Language - Korean
Genre - Drama, Romance
**ing - Suk-kyu Han, Eun-ha Shim and Goo Shin
Release - 1998
|Christmas In August|
Christmas in August was the debut feature by director Hur Jin-ho, that also marked my debut as a connoisseur of Korean cinema. The movie stars the charismatic Han Suk-kyu as a photography shop owner, in the small regional city of Gusan. Soon into the movie, we are made aware of a terminal illness of Han's character, who has a few days to live. The viewer is never subjected to the details of the illness itself, instead, the director chooses to take us through the common details of Han's life, such as running into a old flame (who's married) and the awkwardness of their conversations, a routine dinner with his sister's family where they reminisce about their simple childhood memories, late night drinks with close friends, during which Han's character displays frustration and helplessness at his condition. It's the subtlety of these images and interactions that really defines the strength of the director's story telling. A particularly moving scene shows Han's character teaching his aging dad how to use a VCR. After several failed attempts, Han's character walks out of the room frustrated, only to sit and write manuals later in the night, that could be used by his dad for such endeavors once he's gone.
The real highlight of Christmas in August however is the tender romance that blossoms between Jung-won (Han Suk-Kyu) and the beautiful and charismatic Da-Rim (Eun-ha Shim), a meter reader who drops by his studio to develop pictures of parking violators. With each of their meetings, Han's character becomes increasingly attached to Da-Rim, a feeling reciprocated by her (though oblivious of Han's illness), without either of them truly expressing their feelings for each other.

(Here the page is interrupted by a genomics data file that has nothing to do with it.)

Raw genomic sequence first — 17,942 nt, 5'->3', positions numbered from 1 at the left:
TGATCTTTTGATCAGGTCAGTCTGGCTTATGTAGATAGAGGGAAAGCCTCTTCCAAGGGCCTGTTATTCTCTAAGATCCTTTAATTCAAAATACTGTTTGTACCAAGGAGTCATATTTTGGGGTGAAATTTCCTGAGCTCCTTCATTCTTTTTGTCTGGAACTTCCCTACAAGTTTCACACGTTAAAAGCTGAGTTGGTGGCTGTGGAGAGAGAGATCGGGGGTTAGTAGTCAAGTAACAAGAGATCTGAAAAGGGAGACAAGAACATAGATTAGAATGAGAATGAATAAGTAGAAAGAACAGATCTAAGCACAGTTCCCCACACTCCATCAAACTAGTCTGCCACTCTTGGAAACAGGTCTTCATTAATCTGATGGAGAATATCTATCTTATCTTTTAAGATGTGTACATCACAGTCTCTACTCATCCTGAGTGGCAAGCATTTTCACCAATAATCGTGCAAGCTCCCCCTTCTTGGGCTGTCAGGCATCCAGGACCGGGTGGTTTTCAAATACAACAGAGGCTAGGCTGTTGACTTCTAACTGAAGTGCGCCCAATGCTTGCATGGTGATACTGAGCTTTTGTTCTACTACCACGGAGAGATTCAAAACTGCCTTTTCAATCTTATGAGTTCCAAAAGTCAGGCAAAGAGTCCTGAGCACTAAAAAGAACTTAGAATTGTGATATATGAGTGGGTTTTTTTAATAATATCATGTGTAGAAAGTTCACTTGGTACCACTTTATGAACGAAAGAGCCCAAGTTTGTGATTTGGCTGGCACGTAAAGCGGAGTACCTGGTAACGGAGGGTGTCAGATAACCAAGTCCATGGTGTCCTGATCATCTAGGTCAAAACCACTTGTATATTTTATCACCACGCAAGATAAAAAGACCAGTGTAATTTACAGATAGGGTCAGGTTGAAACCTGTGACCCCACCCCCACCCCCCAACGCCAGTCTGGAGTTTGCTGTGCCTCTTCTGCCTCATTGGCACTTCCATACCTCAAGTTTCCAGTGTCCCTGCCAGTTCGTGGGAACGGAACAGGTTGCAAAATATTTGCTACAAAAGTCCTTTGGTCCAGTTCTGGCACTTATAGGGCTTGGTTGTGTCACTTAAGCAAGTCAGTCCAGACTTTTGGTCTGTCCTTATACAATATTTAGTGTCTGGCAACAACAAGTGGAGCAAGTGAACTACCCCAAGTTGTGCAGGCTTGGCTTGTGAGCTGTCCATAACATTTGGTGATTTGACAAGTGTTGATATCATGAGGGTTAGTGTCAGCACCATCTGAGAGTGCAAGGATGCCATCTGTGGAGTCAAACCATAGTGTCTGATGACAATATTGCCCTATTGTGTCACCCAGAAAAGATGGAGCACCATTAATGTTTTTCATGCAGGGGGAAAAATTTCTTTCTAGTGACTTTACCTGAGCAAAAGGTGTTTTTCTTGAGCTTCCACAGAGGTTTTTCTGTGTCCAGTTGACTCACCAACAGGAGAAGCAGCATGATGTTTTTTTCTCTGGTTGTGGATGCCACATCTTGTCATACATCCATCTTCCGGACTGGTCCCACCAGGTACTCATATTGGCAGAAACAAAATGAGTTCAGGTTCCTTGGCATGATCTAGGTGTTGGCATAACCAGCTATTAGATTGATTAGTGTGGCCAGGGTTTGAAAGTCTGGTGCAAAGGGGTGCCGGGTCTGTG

After the sudden hospitalization of Han's character, Da-Rim keeps visiting the closed photography shop, in the hopes of seeing Han's character again. Her anxiety though turns to despair and anguish at Han's absence. A feeling beautifully captured by director with simple but moving images of Da-Rim breaking down in the rest room while at a friend's party, and later on stoning the windows of the Han's photography shop, in anger and despair.
The most tragically beautiful scene however is the image of Han's character sitting in a coffee shop, and looking at Da-Rim noting down the numberplate details of parking offenders (oblivious of Han's helpless gazing eyes, with a tear and planting his palm at the window, trying to hold Da-Rim, as well as saying good-bye). Christmas in August doesn't have the exuberance of 'The bucket list' or the tragic melodrama of other movies with similar themes. The movie stands on it's own by virtue of it's ability to convey the most powerful and moving emotions with simple gestures, subtle expressions, and a measured and intimate approach. A must watch classic.
|Han Suk-Kyu and Eun Ha-Shim|